DATE:June 19, 2012, 8:00 pm - 9:30 pm
LOCATION:The Historic Academy of Medicine, 875 West Peachtree St. NW
jason [dot] freeman [at] coa [dot] gatech [dot] edu (Jason Freeman), Georgia Tech School of Music and Georgia Tech Center for Music Technology
Sonic Generator Presents “Music and Data”
Tuesday, June 19, 2012 at the Academy of Medicine, 875 West Peachtree Street.
Concert begins at 8 p.m. Free admission.
free valet parking available: Simply enter the parking lot directly behind the Academy of Medicine, on 7th Street between Cypress St and West Peachtree St, to take advantage of free valet parking for this performance.
Georgia Tech’s contemporary chamber music ensemble-in-residence, Sonic Generator, features music by Jonathan Berger, Steve Reich, Charles Dodge, Visda Goudarzi, and Katharina Vogt in a free performance in partnership with the International Conference on Auditory Display. The concert showcases innovative contemporary music that transforms various types of data into musical form.
The concert features guest composer Jonathan Berger, a professor at Stanford and a leading researcher on the intersections between data sonification and creative practice. His string quartet Doubles (2004), originally written for the St. Lawrence String Quartet, recalls songs of peace, freedom, and resistance and also draws inspiration from seventeenth-century ornamentation practices. Viola Elegy (1987), by computer music pioneer Charles Dodge, draws its musical content from fractal structures. Minimalist composer Steve Reich’s Piano Phase (1967), performed in this concert in a version for two marimbas, turns the concept of phasing — in which two musicians initially play in unison but drift further and further apart over time — into a gradual process that drives the entire piece. And Chirping Stars (2012) by Visda Goudarzi and Katharina Vogt, a finalist in the conference’s annual sonification competition, turns an analysis of the most popular musicians on Twitter into an electroacoustic reflection on social listening.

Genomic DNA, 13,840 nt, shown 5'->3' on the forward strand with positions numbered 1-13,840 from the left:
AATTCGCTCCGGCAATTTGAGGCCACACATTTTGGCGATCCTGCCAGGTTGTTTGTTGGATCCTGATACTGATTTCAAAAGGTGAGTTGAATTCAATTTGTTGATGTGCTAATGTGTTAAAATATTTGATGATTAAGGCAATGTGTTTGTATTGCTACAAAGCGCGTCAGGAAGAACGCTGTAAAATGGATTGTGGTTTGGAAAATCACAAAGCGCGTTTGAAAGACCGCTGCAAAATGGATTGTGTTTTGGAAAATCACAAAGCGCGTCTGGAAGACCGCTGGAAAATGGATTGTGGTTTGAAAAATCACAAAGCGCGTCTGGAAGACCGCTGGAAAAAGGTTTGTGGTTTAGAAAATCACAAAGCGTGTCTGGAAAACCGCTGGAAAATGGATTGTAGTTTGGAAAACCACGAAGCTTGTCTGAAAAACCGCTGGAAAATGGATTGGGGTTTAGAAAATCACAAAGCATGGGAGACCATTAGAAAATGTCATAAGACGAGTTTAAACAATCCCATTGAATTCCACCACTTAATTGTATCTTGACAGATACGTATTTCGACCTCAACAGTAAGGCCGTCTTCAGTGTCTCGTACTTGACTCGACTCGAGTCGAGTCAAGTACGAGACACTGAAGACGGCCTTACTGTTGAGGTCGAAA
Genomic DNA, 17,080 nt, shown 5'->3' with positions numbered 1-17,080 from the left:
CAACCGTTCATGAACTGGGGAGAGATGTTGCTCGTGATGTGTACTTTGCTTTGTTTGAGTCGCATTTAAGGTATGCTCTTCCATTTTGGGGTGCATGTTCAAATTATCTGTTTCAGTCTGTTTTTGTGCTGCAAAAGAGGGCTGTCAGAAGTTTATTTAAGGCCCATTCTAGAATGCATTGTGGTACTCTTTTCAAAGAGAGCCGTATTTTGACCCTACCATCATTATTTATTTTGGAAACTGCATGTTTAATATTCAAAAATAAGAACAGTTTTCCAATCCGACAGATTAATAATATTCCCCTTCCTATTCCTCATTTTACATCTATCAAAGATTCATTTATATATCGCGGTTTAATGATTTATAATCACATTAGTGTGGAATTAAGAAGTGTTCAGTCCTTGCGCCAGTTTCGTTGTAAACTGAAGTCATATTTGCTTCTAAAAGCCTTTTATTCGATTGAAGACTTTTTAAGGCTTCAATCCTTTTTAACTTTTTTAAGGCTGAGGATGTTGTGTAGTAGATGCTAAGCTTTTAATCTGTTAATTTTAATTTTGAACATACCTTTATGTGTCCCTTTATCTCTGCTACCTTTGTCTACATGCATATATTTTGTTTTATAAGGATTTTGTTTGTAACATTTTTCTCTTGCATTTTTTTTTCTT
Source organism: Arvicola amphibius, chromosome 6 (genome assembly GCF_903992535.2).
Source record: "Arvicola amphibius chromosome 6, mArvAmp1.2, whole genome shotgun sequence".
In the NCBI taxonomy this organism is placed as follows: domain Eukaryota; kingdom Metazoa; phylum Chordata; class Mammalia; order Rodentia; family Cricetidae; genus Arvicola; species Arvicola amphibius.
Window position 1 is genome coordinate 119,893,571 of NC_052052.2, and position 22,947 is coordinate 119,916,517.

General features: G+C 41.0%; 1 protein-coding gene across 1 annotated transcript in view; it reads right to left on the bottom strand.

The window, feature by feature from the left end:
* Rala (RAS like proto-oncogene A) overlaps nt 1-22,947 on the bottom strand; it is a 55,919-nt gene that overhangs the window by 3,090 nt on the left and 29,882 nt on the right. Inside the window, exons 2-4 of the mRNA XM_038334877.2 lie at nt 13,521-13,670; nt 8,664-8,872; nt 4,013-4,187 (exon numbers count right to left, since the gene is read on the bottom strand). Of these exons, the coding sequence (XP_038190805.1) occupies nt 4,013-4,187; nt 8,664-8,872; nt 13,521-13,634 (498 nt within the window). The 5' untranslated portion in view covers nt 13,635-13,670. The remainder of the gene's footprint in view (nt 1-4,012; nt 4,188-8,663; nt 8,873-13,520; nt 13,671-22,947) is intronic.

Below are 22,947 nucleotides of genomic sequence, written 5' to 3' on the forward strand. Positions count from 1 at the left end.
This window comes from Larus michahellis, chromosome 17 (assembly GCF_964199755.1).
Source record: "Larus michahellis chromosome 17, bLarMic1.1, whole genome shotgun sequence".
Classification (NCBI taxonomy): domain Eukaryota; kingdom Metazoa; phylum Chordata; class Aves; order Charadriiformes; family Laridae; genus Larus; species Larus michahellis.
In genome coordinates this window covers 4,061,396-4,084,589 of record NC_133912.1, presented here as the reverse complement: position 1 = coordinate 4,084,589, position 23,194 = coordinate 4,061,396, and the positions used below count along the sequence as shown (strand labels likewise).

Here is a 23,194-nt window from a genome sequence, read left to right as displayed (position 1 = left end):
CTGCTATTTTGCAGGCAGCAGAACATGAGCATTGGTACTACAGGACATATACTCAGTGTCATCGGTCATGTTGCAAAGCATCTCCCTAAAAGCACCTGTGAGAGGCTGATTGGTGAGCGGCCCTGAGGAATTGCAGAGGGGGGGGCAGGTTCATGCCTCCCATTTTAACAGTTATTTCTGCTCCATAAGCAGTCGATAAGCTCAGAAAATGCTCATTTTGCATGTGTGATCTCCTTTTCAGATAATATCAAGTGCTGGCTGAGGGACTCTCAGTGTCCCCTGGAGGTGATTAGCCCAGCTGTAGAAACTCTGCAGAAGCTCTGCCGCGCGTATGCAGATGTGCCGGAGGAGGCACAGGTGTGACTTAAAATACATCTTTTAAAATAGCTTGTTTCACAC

Sonic Generator, Georgia Tech’s contemporary chamber music ensemble-in-residence, explores the ways in which technology can transform how we create, perform and listen to music. The ensemble, comprised of some of the top classical musicians in Atlanta, works closely with Georgia Tech students and faculty in the School of Music and elsewhere on campus to present concerts that bring cutting-edge technologies to the world of contemporary classical music. Sonic Generator is sponsored by the GVU Center, the Center for Music Technology, the School of Music, and the College of Architecture. Sonic Generator’s season is also supported by the Aaron Copland Fund for Music.
The International Conference on Auditory Display is a forum for presenting research on the use of sound to display data, monitor systems, and provide enhanced user interfaces for computers and virtual reality systems. It is unique in its singular focus on auditory displays and the array of perception, technology, and application areas that this encompasses. This year’s meeting, hosted by Georgia Tech, marks the 20th anniversary of the conference.